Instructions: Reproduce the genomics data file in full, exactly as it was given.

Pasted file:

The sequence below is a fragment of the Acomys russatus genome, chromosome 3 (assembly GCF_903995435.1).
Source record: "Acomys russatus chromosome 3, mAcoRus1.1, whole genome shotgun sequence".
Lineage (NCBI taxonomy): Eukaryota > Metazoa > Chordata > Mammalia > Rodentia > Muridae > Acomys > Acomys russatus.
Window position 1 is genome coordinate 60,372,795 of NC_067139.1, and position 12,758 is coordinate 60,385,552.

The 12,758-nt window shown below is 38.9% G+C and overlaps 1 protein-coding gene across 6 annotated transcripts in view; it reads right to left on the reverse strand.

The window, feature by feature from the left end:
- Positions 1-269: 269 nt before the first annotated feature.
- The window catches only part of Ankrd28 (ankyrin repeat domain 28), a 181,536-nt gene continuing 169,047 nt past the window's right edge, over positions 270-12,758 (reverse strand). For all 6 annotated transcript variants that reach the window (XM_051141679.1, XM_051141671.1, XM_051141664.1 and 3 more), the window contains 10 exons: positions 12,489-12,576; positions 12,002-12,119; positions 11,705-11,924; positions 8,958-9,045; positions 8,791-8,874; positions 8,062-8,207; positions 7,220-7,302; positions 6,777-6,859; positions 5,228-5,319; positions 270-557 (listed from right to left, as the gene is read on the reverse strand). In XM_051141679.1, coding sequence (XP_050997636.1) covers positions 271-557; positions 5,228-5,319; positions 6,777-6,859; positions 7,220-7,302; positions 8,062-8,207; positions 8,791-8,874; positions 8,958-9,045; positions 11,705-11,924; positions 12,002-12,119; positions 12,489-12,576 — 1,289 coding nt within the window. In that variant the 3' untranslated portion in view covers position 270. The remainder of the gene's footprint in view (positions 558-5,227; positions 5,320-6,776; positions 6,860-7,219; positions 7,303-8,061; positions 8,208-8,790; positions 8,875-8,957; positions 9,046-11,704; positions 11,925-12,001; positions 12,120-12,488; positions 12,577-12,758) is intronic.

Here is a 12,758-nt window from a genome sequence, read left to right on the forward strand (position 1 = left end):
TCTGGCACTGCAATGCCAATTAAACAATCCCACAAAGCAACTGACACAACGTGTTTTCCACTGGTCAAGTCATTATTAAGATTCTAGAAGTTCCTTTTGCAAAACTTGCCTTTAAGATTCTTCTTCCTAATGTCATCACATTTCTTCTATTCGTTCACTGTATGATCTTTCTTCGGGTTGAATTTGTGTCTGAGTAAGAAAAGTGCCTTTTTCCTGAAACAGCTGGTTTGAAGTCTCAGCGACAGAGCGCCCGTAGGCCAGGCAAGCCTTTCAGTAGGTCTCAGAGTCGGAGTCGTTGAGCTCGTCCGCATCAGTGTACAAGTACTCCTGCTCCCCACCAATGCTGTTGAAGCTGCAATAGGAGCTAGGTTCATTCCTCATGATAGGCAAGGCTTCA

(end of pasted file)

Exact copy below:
The sequence below is a fragment of the Acomys russatus genome, chromosome 3 (assembly GCF_903995435.1).
Source record: "Acomys russatus chromosome 3, mAcoRus1.1, whole genome shotgun sequence".
Lineage (NCBI taxonomy): Eukaryota > Metazoa > Chordata > Mammalia > Rodentia > Muridae > Acomys > Acomys russatus.
Window position 1 is genome coordinate 60,372,795 of NC_067139.1, and position 12,758 is coordinate 60,385,552.

The 12,758-nt window shown below is 38.9% G+C and overlaps 1 protein-coding gene across 6 annotated transcripts in view; it reads right to left on the reverse strand.

The window, feature by feature from the left end:
- Positions 1-269: 269 nt before the first annotated feature.
- The window catches only part of Ankrd28 (ankyrin repeat domain 28), a 181,536-nt gene continuing 169,047 nt past the window's right edge, over positions 270-12,758 (reverse strand). For all 6 annotated transcript variants that reach the window (XM_051141679.1, XM_051141671.1, XM_051141664.1 and 3 more), the window contains 10 exons: positions 12,489-12,576; positions 12,002-12,119; positions 11,705-11,924; positions 8,958-9,045; positions 8,791-8,874; positions 8,062-8,207; positions 7,220-7,302; positions 6,777-6,859; positions 5,228-5,319; positions 270-557 (listed from right to left, as the gene is read on the reverse strand). In XM_051141679.1, coding sequence (XP_050997636.1) covers positions 271-557; positions 5,228-5,319; positions 6,777-6,859; positions 7,220-7,302; positions 8,062-8,207; positions 8,791-8,874; positions 8,958-9,045; positions 11,705-11,924; positions 12,002-12,119; positions 12,489-12,576 — 1,289 coding nt within the window. In that variant the 3' untranslated portion in view covers position 270. The remainder of the gene's footprint in view (positions 558-5,227; positions 5,320-6,776; positions 6,860-7,219; positions 7,303-8,061; positions 8,208-8,790; positions 8,875-8,957; positions 9,046-11,704; positions 11,925-12,001; positions 12,120-12,488; positions 12,577-12,758) is intronic.

Here is a 12,758-nt window from a genome sequence, read left to right on the forward strand (position 1 = left end):
TCTGGCACTGCAATGCCAATTAAACAATCCCACAAAGCAACTGACACAACGTGTTTTCCACTGGTCAAGTCATTATTAAGATTCTAGAAGTTCCTTTTGCAAAACTTGCCTTTAAGATTCTTCTTCCTAATGTCATCACATTTCTTCTATTCGTTCACTGTATGATCTTTCTTCGGGTTGAATTTGTGTCTGAGTAAGAAAAGTGCCTTTTTCCTGAAACAGCTGGTTTGAAGTCTCAGCGACAGAGCGCCCGTAGGCCAGGCAAGCCTTTCAGTAGGTCTCAGAGTCGGAGTCGTTGAGCTCGTCCGCATCAGTGTACAAGTACTCCTGCTCCCCACCAATGCTGTTGAAGCTGCAATAGGAGCTAGGTTCATTCCTCATGATAGGCAAGGCTTCA